Understanding Air Pollution and Cardiovascular Diseases: Is It Preventable?
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Fine particulate matter (<2.5 μm, PM2.5) air pollution is a leading risk factor for morbidity and mortality worldwide. The largest portion of adverse health effects is from cardiovascular diseases. In North America, PM2.5 concentrations have shown a steady decline over the past several decades; however, the opposite trend has occurred throughout much of the developing world whereby daily concentrations commonly reach extraordinarily high levels. While air quality regulations can reduce air pollution at a societal level, what individuals can do to reduce their personal exposures remains an active field of investigation. Here, we review the emerging evidence that several interventions (e.g., air filters) and/or behavioral changes can lower PM pollution exposure and as such, may be capable of mitigating the ensuing adverse cardiovascular health consequences. Air pollution remains a worldwide epidemic and a multi-tiered prevention strategy is required in order to optimally protect global public health.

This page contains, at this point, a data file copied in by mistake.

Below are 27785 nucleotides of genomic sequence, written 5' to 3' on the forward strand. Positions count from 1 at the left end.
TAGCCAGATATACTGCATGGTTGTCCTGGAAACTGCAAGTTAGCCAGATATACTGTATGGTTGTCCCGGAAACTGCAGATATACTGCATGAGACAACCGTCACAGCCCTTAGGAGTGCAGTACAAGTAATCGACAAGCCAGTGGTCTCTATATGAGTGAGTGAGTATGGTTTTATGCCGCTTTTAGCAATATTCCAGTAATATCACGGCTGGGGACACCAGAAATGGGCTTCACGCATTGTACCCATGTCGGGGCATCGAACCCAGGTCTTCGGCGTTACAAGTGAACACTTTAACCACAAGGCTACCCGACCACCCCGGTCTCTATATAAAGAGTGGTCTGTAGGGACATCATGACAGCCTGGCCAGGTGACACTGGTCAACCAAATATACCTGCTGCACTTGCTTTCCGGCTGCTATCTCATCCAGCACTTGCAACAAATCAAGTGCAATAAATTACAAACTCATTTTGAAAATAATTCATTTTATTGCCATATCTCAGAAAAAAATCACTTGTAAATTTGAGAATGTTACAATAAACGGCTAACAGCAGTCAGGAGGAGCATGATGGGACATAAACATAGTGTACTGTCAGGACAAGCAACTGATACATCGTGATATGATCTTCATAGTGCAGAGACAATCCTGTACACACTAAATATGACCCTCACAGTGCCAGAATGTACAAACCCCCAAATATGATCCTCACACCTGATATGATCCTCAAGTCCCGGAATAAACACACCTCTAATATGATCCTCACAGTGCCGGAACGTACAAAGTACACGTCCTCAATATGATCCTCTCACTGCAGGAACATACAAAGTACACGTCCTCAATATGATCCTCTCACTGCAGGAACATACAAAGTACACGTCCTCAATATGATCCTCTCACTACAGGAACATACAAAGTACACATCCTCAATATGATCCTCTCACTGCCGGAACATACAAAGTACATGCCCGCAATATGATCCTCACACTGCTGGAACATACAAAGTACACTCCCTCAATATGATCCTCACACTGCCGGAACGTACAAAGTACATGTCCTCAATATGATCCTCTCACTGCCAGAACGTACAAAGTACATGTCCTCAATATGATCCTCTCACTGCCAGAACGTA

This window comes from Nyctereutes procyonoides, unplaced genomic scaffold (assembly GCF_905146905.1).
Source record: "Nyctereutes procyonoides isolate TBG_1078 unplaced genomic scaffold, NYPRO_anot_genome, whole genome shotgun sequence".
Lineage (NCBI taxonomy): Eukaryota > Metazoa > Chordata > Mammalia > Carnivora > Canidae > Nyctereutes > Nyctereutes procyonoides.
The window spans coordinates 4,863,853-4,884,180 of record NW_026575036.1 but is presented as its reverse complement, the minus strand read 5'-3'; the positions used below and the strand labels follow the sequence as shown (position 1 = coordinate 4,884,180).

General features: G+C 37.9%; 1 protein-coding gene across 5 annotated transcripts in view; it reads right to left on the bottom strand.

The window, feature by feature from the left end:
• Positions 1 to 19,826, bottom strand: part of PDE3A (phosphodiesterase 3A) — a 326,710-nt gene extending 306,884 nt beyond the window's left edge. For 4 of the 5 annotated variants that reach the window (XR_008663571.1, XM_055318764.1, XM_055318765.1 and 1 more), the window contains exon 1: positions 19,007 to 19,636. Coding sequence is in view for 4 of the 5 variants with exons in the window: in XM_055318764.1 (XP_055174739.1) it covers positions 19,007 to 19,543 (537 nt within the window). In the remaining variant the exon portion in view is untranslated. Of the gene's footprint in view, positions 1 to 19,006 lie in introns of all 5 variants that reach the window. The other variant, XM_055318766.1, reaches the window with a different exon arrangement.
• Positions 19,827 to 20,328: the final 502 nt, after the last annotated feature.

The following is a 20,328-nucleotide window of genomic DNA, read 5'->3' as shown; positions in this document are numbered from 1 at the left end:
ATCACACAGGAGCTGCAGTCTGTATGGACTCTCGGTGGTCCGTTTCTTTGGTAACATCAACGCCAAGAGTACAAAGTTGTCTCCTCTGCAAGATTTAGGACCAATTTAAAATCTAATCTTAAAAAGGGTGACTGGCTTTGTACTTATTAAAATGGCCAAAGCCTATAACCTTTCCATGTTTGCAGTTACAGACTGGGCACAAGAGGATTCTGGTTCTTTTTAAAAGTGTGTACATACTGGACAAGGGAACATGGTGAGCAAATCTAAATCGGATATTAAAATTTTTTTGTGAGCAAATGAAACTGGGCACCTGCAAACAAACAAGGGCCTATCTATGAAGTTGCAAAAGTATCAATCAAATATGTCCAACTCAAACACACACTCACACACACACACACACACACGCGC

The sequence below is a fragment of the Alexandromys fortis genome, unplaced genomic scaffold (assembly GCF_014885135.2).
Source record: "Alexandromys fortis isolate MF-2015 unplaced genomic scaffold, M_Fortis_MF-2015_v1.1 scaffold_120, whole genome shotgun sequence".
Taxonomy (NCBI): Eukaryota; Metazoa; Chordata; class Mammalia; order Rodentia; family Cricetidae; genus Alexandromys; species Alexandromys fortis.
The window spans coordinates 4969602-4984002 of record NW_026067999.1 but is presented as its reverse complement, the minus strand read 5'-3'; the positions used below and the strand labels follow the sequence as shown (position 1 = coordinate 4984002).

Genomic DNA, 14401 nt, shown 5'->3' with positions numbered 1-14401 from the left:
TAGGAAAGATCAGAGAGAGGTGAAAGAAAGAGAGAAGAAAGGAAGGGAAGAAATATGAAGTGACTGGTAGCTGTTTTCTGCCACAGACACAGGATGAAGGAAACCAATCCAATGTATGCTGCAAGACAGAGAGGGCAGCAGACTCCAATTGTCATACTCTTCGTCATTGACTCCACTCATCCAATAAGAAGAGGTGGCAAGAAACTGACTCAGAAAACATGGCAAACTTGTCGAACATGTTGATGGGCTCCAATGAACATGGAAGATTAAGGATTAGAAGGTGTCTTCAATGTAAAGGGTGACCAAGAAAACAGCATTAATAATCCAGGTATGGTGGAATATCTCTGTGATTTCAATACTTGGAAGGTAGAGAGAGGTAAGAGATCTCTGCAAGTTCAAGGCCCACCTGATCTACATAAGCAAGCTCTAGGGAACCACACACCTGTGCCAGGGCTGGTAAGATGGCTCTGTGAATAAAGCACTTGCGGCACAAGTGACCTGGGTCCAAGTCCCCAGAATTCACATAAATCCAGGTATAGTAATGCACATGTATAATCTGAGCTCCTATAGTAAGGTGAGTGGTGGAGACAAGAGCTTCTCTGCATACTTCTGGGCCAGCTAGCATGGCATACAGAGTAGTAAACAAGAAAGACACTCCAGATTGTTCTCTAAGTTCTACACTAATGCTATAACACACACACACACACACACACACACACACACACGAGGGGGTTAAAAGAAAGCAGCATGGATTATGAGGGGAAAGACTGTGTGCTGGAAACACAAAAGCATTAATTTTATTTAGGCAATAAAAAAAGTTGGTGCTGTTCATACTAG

KeywordsAir pollution Interventions Cardiovascular disease risks
This work was funded in part by the National Institutes of Health grants (R01NR014484 and P30ES017885). The authors wish to thank Dr. Mitch Patrie for his comments and review.
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Conflict of Interest
Robert Brook, Masako Morishita, and Kathryn Thompson have no conflicts relevant to this work.
Human and Animal Rights and Informed Consent
This article does not contain any studies with human or animal subjects performed by the author.
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